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The Relation Between Averroes' Middle and long commentaries on the De Anima

  • Herbert A. Davidson (a1)

Where Averroes' commentaries on Aristotle can be dated, the Middle Commentary on a given work can be seen to predate the Long Commentary. As an accompaniment to his fine edition of Averroes' Middle Commentary on the De anima, A. Ivry has maintained that in this instance matters are reversed and the Middle Commentary on the De anima is “an abridged and revised version” of the Long Commentary on the same work. Ivry develops his thesis most fully in Arabic Sciences and Philosophy 5. There he argues that two passages in the Middle Commentary on the De anima refer to the Long Commentary by name, that a third passage alludes to the Long Commentary, and that in other passages the Middle and Long Commentaries use similar phraseology and the former can be seen to have abridged the latter. The present article replies as follows: The pair of passages in the Middle Commentary which Ivry reads as referring explicitly to the Long Commentary can plausibly be read as cross-references within the Middle Commentary itself. The passage that he takes as alluding to the Long Commentary does not in fact allude to that work, but is an unambiguous reference to a later section of the Middle Commentary. And there is no justification for regarding the passages in the Middle Commentary cited by Ivry which use phraseology similar to that of the Long Commentary as borrowings from the latter. In the course of his arguments, Ivry refers to Averroes' position on the nature of the human material intellect, the issue that gave Averroes the most trouble in his commentaries on Aristotle's De anima and that has most intrigued students of Averroes ever since. The present article points out that on the subject of the human material intellect, neither the Middle nor the Long Commentary on the De anima borrows from the other, for the conceptions of the material intellect which they espouse are different and incompatible.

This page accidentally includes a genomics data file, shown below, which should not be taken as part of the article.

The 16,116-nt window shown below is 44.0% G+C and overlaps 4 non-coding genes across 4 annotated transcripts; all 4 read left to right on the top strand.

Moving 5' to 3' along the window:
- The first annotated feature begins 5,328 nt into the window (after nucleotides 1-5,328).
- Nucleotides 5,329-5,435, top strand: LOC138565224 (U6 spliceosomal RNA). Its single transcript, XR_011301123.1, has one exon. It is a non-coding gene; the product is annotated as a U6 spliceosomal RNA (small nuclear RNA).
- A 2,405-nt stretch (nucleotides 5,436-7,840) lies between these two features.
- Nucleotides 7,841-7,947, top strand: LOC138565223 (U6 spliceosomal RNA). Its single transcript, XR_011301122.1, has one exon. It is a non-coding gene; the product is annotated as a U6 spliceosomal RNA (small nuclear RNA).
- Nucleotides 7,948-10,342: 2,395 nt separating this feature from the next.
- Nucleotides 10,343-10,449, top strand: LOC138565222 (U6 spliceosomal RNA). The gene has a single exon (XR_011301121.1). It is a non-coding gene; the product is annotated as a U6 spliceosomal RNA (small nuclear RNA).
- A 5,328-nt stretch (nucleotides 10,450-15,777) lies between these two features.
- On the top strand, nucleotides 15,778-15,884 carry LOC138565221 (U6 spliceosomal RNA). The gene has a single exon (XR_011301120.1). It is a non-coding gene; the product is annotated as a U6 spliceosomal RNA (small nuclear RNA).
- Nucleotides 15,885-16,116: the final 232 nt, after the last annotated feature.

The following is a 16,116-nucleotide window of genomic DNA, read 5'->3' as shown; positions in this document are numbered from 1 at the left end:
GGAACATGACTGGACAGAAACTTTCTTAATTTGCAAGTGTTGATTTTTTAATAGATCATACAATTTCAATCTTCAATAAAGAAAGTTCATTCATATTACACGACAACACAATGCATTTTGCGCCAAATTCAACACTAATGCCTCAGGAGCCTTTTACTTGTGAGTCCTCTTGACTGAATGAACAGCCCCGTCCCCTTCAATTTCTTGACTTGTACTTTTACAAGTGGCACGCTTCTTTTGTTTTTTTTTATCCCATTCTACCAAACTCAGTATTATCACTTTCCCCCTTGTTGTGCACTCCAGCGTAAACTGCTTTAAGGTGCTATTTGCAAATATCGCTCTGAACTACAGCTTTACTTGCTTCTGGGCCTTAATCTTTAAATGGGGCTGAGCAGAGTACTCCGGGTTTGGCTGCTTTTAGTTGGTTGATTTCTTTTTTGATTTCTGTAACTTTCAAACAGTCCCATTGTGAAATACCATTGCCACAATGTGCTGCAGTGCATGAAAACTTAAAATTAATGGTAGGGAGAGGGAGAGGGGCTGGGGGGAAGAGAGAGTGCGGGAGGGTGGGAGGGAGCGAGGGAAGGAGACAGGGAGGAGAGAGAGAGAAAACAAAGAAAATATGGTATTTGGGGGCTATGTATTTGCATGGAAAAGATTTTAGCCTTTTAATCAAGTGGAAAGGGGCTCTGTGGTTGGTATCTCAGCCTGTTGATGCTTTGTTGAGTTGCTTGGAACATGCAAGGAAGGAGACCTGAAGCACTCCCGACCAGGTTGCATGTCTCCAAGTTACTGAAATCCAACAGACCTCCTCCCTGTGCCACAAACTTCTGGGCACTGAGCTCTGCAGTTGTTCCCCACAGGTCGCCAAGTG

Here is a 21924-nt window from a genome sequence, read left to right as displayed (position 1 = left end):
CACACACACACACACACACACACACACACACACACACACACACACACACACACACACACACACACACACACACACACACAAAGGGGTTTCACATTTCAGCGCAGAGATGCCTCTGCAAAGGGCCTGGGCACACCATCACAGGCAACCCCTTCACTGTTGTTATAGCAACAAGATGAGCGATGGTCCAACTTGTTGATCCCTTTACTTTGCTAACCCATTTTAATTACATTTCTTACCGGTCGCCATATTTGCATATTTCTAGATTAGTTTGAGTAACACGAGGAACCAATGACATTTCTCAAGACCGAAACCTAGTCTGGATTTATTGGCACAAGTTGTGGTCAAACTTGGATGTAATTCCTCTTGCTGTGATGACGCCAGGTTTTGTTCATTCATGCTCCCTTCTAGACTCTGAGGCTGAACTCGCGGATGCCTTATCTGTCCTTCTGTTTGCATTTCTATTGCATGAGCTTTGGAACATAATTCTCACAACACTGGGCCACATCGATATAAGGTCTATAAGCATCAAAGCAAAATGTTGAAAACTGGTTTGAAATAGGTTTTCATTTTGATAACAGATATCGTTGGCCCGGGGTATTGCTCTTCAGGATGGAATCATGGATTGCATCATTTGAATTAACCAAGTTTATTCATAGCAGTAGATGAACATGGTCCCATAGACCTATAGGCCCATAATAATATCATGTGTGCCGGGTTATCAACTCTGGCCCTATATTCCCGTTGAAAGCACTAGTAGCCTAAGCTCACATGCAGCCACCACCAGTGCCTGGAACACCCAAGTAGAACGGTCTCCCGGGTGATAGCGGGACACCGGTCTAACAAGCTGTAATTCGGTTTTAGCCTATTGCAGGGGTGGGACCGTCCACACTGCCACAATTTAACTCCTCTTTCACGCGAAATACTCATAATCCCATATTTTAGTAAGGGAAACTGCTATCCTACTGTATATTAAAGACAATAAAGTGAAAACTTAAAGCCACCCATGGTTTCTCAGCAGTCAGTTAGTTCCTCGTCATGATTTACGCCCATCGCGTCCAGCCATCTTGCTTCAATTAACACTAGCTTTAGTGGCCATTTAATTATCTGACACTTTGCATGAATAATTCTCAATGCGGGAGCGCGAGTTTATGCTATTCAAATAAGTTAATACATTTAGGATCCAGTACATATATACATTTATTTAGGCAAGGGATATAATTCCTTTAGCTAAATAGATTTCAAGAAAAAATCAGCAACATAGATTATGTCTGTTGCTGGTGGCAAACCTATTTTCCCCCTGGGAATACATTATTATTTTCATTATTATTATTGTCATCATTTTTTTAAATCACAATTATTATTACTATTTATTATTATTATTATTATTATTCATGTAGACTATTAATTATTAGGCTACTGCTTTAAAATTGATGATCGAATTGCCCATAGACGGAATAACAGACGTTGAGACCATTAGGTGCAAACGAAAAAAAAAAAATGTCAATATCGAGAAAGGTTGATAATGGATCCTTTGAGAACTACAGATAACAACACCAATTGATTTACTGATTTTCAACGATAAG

Là où on peut dater les commentaires d'Averroès sur Aristote, le Commentaire Moyen d'une œuvre donnée peut être considéré comme antérieur au Commentaire Long. En accompagnement de sa belle édition du Commentaire Moyen d'Averroès sur le De anima, A. Ivry a soutenu que dans ce cas-ci les choses sont inversées et que le Commentaire Moyen du De anima est “une version abrégée et révisée” du Commentaire Long de la même œuvre. Ivry développe sa thèse avec le plus de détails dans Arabic Sciences and Philosophy, 5. Là, il soutient que deux passages dans le Commentaire Moyen du De anima se rapportent nominalement au Commentaire Long, qu'un troisième passage fait allusion au Commentaire Long, et que dans d'autres passages le Commentaire Moyen et le Commentaire Long utilisent une phraséologie semblable et qu'on peut considérer que le premier a été la version abrégée du second. Le présent article répond à cette thèse de la manière suivante: les deux passages dans le Commentaire Moyen qui semblent selon d'lvry se rapporter explicitement au Commentaire Long peuvent vraisemblablement être compris comme des references a l'intérieur du Commentaire Moyen lui-même. Le passage qu'il comprend comme faisant allusion au Commentaire Long ne fait pas réellement allusion à cette œuvre, mais constitue une référence non-equivoque à une section ultérieure du Commentaire Moyen. II n'y a rien qui justifie le fait de regarder les passages dans le Commentaire Moyen cités par Ivry et utilisent une phraséologie semblable à celle du Commentaire Long comme des emprunts faits à ce dernier. Au cours de son argumentation, Ivry mentionne la position d'Averroes sur la nature de l'intellect materiel de l'homme, question qui a donne a Averroes le plus de peine dans ses commentaires sur le De anima d'Aristote et qui, depuis lors, a le plus intrigue ceux qui etudient Averroes. Le présent article souligne que sur le sujet de l'intellect materiel de l'homme, ni le Commentaire Moyen, ni le Commentaire Long sur le De anima n'empruntent I'un a l'autre, car les conceptions de l'intellect matériel qu'ils embrassent sont différentes et incompatibles.

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1 See Ivry A., “Averroes' Middle and Long Commentaries on th De anima,” Arabic Sciences and Philosophy, 5 (1995): 7592, p. 77, note 8.

2 Averroes, Talkhīs Kitāb al-Nafs, ed. Ivry A. (Cairo, 1994), p. 10.

3 Ivry, “Averroes' Middle and Long Commentaries on the De anima.”